Consider, finally, the evolution of the policy debate here. In the first half of the ‘90s, Republicans, and the conservative movement generally, were divided into two camps on economic issues: the deficit hawks and the supply-siders. Deficit hawks — old-line conservatives like Bob Dole and Pete Domenici — thought a balanced budget to be both the means and end of government, and those cockamamie tax-cut proposals from the likes of Jack Kemp would only gum up the works. Supply-siders like Kemp and the Journal editorialists viewed tax cuts as the holy grail of conservatism, and bugger the balanced budget.
Today, what was once a debate within Republican ranks has become a debate between deficit-hawk (now, debt-hawk) Democrats and tax-cutting Republicans; each conservative position now has a party of its own. The green eyeshade has been passed — entrusting a raft of social problems, in the absence of government intervention, to the mercies of the market.
Consider next the case of the self-inflicted wedge. Bill Clinton has been a stunning success at blunting all the old GOP wedge issues: crime, the death penalty, welfare. At the same time, he has driven his own wedge deep into his own party.
The wedge, of course, is the administration’s promotion of free trade and free markets. Under Clinton, the U.S. has crafted treaties that enable U.S. capital to invest anywhere, and oblige the host country to protect our property rights, conform to our business practices, and stop protecting its own industries just because, say, it wants to keep producing 500 kinds of non-standardized cheese, as is the case in France. These treaties impose no equivalent obligations on the host countries to respect workers‘ rights to organize, to abolish child labor or adhere to environmental standards.
No other issue so fundamentally and bitterly divides the Democrats’ activist base from the Democrats‘ corporate and financial funders. No issue so divides popular opinion from the elite consensus, or so sharply counterposes the Democrats’ belief in a mixed domestic economy with their belief in a laissez-faire global economy. And time and again, the administration has sent these treaties to Congress and asked the Democrats — the party that brought regulated capitalism to America — to abandon their base, flout public opinion and impose unregulated capitalism on the world.
What‘s striking is that the Democrats leave the decade as divided on the trade issue as they were eight years ago. Thirty-nine percent of House Democrats voted for NAFTA in 1993; 35 percent voted for granting China permanent normalized trade status in 2000. Every public-opinion poll showed plurality public opposition to NAFTA — and to the China deal. (Remarkably, the poll-obsessed administration largely ignored these polls, in part because the poll-obsessed media largely ignored them, too. Such is the weight of elite consensus — or, as we codgers still call it, ideology.) In 1994, the administration’s backing for NAFTA hurt the Democrats at the polls; in 2000, it sure isn‘t doing Al Gore any good.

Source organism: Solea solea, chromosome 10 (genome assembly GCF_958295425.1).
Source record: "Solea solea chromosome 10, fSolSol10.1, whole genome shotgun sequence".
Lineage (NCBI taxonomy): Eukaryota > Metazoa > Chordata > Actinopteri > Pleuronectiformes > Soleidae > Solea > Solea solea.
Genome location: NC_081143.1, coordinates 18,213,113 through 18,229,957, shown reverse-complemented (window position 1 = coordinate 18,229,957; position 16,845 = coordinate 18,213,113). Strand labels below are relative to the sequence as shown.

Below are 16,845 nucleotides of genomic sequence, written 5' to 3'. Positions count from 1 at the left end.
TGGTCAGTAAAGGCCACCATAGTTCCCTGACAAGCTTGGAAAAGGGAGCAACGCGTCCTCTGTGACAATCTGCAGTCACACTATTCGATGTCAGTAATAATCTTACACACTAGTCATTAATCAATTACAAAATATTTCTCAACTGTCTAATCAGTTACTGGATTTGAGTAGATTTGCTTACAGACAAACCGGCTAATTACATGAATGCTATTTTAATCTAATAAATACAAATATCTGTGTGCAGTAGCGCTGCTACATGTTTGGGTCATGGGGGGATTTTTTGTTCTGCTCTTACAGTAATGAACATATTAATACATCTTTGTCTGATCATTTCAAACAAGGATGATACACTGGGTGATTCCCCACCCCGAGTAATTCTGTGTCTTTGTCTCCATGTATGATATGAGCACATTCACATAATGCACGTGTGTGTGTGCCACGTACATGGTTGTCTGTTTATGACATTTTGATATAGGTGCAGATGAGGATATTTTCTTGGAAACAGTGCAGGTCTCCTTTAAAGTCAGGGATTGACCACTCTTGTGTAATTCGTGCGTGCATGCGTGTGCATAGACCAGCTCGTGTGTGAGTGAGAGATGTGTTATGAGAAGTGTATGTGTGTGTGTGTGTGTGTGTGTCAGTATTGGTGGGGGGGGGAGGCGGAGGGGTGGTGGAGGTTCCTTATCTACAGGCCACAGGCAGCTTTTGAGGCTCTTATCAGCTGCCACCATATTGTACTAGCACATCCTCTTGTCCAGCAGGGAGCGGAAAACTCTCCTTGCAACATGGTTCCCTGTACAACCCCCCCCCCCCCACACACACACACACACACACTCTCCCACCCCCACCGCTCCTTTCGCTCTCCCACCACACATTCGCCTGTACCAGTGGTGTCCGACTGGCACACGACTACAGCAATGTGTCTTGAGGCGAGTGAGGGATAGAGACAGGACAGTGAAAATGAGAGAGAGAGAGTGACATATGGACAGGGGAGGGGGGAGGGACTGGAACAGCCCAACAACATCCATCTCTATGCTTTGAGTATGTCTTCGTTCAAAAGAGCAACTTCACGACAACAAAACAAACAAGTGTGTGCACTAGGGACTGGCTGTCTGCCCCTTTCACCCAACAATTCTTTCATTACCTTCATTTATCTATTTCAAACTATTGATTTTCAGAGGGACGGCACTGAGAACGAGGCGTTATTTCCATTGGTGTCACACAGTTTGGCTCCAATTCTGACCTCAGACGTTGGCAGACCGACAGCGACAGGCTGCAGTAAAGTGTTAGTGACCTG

Indeed, in the seven key swing states in the Jersey-City-to-Kansas-City belt where Gore will either win or lose the election — New Jersey, Pennsylvania, Ohio, Michigan, Illinois, Missouri, Wisconsin — 52 out of the 56 House Democrats opposed the administration position on China. (That’s a 13-to-1 ratio.) Many came to this position out of sincere belief, but surely all were aware that the administration position was heavily unpopular in their districts. Though labor and key House Democrats implored him not to do it, Bill Clinton painstakingly crafted his very own wedge — and it has damaged no one so much as his own vice president.
In the days of Lane Kirkland, of course, alienating the unions was not a matter of the gravest consequence. Union political-action campaigns were no thing of beauty; business agents who seldom left the office were hardly capable of rallying the troops. Since John Sweeney took the helm at the AFL-CIO in 1995, however, the number of union staffers who actually work in the field has increased hugely, as has the sophistication and comprehensiveness of the Federation‘s political program. Unions were key to the Democrats’ House pickups in 1998. And estranging unions so close to the election — even just dampening the ardor of their newfound activists — could toss the election to the GOP.
One scene I witnessed this winter manages to illustrate the Democrats‘ dilemma. The setting was the town square in Nashua, New Hampshire, on the Saturday before February’s primary. On one side of the square were UAW activists (chiefly retirees: there are no better Democratic activists than old Reutherites), who held signs and blew whistles for Al Gore. On the other side of the square were college students, come from up and down the East Coast, who held signs and tooted horns for Bill Bradley. The two groups jockeyed warily for position, but after a while they started talking, and discovered that they agreed with each other — and disagreed with their respective candidates — on trade. In the year 2000, the real dividing line in the Democratic Party, so to speak, isn‘t vertical, between the presidential candidates. It’s horizontal, dividing the party‘s financial superstructure from its activist base.
The Democrats are hardly alone in their drift away from the mixed economy. Across Europe, their counterparts — the parties of the center-left, the social democrats — have been compelled to move rightward, too, by a combination of high unemployment rates and the increasing willingness of their businesses to invest in distant lands with lower wages and fewer worker protections. The odyssey of these parties is even more painful than the Democrats’, since the social protections they‘ve enacted are more universal, generous and popular than ours. But the American model is increasingly the global model, and in varying degrees, they are succumbing to it.